Richard Knox

Since he joined NPR in 2000, Knox has covered a broad range of issues and events in public health, medicine, and science. His reports can be heard on NPR's Morning Edition, All Things Considered, Weekend Edition, Talk of the Nation, and newscasts.

Among other things, Knox's NPR reports have examined the impact of HIV/AIDS in Africa, North America, and the Caribbean; anthrax terrorism; smallpox and other bioterrorism preparedness issues; the rising cost of medical care; early detection of lung cancer; community caregiving; music and the brain; and the SARS epidemic.

Before joining NPR, Knox covered medicine and health for The Boston Globe. His award-winning 1995 articles on medical errors are considered landmarks in the national movement to prevent medical mistakes. Knox is a graduate of the University of Illinois and Columbia University. He has held yearlong fellowships at Stanford and Harvard Universities, and is the author of a 1993 book on Germany's health care system.

He and his wife Jean, an editor, live in Boston. They have two daughters.

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4:21pm

Wed October 23, 2013
Shots - Health News

A Toddler Remains HIV-Free, Raising Hope For Babies Worldwide

Originally published on Wed October 23, 2013 5:31 pm

HIV-positive babies rest in an orphanage in Nairobi, Kenya. Treatment right after birth may make it possible for HIV-positive newborns to fight off the virus.
Brent Stirton Getty Images

A 3-year-old girl born in Mississippi with HIV acquired from her mother during pregnancy remains free of detectable virus at least 18 months after she stopped taking antiviral pills.

New results on this child, published online by the New England Journal of Medicine, appear to green-light a study in the advanced planning stages in which researchers around the world will try to replicate her successful treatment in other infected newborns.

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2:12am

Wed October 23, 2013
Shots - Health News

Haitian Cholera Strain Spreads To Mexico

Originally published on Wed October 23, 2013 12:21 pm

A nurse treats a cholera patient at the Juan Pablo Pina Hospital in San Cristobal, Dominican Republic, in August. Health officials say that the strain of cholera circulating in the country— the same one that first appeared in Haiti three years ago — has also caused outbreaks in Cuba and now Mexico.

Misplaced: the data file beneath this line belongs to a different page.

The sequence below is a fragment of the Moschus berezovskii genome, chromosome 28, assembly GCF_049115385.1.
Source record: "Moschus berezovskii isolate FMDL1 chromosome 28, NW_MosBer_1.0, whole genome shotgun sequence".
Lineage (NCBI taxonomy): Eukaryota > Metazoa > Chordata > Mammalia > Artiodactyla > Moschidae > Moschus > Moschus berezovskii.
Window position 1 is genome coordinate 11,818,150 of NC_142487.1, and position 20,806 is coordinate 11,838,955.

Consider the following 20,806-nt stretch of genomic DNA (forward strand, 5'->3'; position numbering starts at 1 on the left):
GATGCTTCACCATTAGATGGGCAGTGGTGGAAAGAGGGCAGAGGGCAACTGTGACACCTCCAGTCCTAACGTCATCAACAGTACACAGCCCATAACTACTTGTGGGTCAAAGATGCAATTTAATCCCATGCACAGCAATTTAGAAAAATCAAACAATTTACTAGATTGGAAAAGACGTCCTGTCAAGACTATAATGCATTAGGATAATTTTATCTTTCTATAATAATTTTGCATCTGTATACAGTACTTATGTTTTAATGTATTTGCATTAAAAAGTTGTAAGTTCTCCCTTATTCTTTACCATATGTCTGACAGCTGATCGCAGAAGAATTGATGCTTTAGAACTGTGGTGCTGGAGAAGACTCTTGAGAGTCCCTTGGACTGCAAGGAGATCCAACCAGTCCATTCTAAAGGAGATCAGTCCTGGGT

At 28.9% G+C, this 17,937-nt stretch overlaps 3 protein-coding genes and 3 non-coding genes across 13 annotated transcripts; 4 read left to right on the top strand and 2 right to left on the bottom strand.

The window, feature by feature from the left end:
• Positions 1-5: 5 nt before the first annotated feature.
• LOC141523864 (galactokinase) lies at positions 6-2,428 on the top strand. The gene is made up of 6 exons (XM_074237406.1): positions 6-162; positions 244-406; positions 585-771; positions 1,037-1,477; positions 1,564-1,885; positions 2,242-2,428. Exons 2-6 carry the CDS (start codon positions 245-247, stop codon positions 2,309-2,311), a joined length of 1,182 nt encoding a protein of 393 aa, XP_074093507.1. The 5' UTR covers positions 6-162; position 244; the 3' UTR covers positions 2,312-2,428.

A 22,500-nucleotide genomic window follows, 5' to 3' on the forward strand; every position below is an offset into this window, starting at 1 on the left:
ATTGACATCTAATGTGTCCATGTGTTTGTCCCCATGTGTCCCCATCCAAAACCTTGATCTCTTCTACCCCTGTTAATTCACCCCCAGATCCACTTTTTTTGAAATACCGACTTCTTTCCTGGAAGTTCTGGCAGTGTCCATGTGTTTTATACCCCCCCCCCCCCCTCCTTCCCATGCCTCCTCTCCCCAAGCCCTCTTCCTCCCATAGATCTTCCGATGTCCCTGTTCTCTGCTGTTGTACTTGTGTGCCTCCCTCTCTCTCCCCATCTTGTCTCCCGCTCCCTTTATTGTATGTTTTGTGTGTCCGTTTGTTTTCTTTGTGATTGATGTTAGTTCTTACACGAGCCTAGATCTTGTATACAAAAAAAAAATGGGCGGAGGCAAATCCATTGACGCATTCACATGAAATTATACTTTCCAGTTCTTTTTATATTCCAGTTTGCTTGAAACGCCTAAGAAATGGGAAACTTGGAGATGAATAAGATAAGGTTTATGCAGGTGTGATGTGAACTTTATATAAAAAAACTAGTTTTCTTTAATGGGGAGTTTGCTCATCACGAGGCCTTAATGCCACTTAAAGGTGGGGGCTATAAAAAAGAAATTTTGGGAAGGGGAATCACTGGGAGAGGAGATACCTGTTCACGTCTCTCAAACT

Erika Santelices AFP/Getty Images

A South Asian strain of cholera that was introduced into Haiti three years ago this month has now spread to this continent's mainland.

Mexico is the fourth Western Hemisphere country to experience the cholera outbreak. It's a disease that's very hard to stamp out once it gets into an area with poor water and sanitation.

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11:01am

Fri October 18, 2013
Shots - Health News

To Prevent HIV Infection, Couples Try Testing Together

Originally published on Fri October 18, 2013 11:56 am

David Lozano (left) and Kevin Kreinbring stand in front of a painting created by Lozano. The couple says they get tested for HIV together every six months.
Courtesy of David Lozano

Getting tested for HIV in the U.S. is almost always private, sometimes even secretive. Ditto for disclosing the results.

But some say the approach is outmoded at a time when many at risk for HIV — gay men — are in committed relationships.

Research shows as many as two-thirds of new HIV infections among gay men these days are within committed couples. That's very different from the days when promiscuity fueled the epidemic.

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1:52pm

Wed October 9, 2013
Shots - Health News

Activists Sue U.N. Over Cholera That Killed Thousands In Haiti

Originally published on Thu October 10, 2013 7:32 am

Haitians protest against United Nations peacekeepers in Port-au-Prince in 2010.
Hector Retamal AFP/Getty Images

Human rights activists are suing the United Nations on behalf of five Haitian families afflicted by cholera — a disease many believe U.N. peacekeeping troops brought to Haiti in the aftermath of the devastating 2010 earthquake there.

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5:37pm

Thu October 3, 2013
Shots - Health News

Some Online Journals Will Publish Fake Science, For A Fee

Originally published on Fri October 4, 2013 9:34 am

You could do all that brain work. Or you could make it up.
iStockphoto.com

Many online journals are ready to publish bad research in exchange for a credit card number.

That's the conclusion of an elaborate sting carried out by Science, a leading mainline journal. The result should trouble doctors, patients, policymakers and anyone who has a stake in the integrity of science (and who doesn't?).

The business model of these "predatory publishers" is a scientific version of those phishes from Nigerians who want help transferring a few million dollars into your bank account.

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